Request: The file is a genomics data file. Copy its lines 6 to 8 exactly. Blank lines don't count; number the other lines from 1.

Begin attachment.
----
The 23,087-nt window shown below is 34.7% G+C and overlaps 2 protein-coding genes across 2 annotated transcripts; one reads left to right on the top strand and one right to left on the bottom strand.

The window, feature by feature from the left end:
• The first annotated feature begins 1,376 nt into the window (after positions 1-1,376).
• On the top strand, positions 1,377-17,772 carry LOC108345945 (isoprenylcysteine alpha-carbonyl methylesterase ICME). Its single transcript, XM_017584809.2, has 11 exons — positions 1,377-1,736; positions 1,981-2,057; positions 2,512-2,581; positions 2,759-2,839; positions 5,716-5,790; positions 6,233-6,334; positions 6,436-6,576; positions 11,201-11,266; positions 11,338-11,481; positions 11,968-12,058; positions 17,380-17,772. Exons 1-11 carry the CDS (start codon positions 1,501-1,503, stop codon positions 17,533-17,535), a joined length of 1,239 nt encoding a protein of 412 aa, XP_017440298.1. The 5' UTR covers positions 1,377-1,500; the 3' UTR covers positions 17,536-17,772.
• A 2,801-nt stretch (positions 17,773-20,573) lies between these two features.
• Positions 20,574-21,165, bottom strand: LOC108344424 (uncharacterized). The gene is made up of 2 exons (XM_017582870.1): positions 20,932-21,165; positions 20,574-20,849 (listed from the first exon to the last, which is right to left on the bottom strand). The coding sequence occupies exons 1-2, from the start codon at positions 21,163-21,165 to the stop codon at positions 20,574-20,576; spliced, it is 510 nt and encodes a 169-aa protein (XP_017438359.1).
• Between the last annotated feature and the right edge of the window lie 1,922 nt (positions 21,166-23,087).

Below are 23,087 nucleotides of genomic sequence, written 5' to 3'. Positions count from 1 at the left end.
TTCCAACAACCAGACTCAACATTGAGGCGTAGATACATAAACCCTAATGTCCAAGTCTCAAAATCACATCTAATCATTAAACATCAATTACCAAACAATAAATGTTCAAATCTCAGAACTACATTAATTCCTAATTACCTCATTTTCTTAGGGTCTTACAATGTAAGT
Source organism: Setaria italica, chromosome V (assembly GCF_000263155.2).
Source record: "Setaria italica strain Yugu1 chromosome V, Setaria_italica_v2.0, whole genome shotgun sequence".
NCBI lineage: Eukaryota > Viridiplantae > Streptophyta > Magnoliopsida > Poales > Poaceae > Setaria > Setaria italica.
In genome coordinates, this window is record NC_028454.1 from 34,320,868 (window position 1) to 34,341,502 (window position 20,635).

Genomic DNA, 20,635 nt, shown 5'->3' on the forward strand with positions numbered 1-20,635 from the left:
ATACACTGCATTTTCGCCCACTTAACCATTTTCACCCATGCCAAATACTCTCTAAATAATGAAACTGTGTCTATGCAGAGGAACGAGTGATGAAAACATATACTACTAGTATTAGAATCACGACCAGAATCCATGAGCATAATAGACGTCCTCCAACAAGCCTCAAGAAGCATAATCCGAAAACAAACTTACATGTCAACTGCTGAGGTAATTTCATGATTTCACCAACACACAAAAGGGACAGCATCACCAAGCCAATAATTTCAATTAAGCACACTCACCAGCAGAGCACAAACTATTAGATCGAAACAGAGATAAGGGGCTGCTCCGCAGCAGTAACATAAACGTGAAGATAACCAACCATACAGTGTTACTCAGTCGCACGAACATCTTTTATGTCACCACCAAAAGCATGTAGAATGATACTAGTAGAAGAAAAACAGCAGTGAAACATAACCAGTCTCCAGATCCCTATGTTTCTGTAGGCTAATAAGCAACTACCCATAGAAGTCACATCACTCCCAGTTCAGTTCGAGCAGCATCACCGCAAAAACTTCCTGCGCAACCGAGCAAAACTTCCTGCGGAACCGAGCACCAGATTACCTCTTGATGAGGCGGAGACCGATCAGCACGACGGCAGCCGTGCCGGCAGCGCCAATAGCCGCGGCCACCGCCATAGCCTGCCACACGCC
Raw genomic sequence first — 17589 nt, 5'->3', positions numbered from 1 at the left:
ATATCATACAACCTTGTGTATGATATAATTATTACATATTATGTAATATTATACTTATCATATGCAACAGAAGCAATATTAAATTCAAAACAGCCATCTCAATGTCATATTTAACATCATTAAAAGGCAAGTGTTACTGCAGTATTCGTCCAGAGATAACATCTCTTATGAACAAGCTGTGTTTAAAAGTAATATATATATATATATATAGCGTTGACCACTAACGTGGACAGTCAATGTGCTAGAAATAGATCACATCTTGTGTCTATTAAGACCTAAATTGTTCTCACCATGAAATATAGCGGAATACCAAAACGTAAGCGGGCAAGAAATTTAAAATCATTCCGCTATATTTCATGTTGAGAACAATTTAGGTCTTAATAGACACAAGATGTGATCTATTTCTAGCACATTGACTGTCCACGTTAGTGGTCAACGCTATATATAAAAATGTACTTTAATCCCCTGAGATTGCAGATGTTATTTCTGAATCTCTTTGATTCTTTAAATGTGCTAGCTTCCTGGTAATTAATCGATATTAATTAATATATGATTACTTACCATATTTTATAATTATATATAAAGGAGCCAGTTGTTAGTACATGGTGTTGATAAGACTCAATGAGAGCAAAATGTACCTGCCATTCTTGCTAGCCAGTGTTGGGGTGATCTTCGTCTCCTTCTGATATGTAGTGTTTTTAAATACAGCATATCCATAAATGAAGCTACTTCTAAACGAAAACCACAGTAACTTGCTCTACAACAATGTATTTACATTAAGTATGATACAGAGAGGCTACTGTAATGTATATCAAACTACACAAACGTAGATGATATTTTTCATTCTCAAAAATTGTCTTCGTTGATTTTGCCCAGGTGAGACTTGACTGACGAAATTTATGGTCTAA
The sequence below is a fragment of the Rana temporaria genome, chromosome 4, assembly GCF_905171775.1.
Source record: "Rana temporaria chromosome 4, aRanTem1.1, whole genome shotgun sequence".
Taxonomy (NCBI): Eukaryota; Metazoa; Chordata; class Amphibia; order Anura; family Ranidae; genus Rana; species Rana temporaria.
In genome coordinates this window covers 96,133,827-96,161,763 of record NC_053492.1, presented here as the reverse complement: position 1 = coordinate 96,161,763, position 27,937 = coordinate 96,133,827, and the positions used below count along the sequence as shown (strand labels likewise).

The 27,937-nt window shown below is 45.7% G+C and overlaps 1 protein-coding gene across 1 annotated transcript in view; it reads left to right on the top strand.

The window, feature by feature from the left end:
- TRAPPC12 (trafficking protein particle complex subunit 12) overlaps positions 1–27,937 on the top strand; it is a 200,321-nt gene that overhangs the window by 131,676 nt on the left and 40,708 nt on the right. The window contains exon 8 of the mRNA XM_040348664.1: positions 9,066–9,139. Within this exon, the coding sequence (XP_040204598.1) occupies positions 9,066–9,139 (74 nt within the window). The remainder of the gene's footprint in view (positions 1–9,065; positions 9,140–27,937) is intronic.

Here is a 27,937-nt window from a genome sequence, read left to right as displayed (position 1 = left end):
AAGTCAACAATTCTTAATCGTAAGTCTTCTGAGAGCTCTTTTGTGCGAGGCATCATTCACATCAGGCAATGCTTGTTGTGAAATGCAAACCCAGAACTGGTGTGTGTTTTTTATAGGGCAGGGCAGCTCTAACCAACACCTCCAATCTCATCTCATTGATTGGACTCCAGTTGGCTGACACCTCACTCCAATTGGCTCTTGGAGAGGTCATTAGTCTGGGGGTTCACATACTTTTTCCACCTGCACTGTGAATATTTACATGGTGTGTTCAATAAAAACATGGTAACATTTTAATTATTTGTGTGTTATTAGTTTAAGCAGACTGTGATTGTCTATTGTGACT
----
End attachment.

• Positions 20,574-21,165, bottom strand: LOC108344424 (uncharacterized). The gene is made up of 2 exons (XM_017582870.1): positions 20,932-21,165; positions 20,574-20,849 (listed from the first exon to the last, which is right to left on the bottom strand). The coding sequence occupies exons 1-2, from the start codon at positions 21,163-21,165 to the stop codon at positions 20,574-20,576; spliced, it is 510 nt and encodes a 169-aa protein (XP_017438359.1).
• Between the last annotated feature and the right edge of the window lie 1,922 nt (positions 21,166-23,087).

Below are 23,087 nucleotides of genomic sequence, written 5' to 3'. Positions count from 1 at the left end.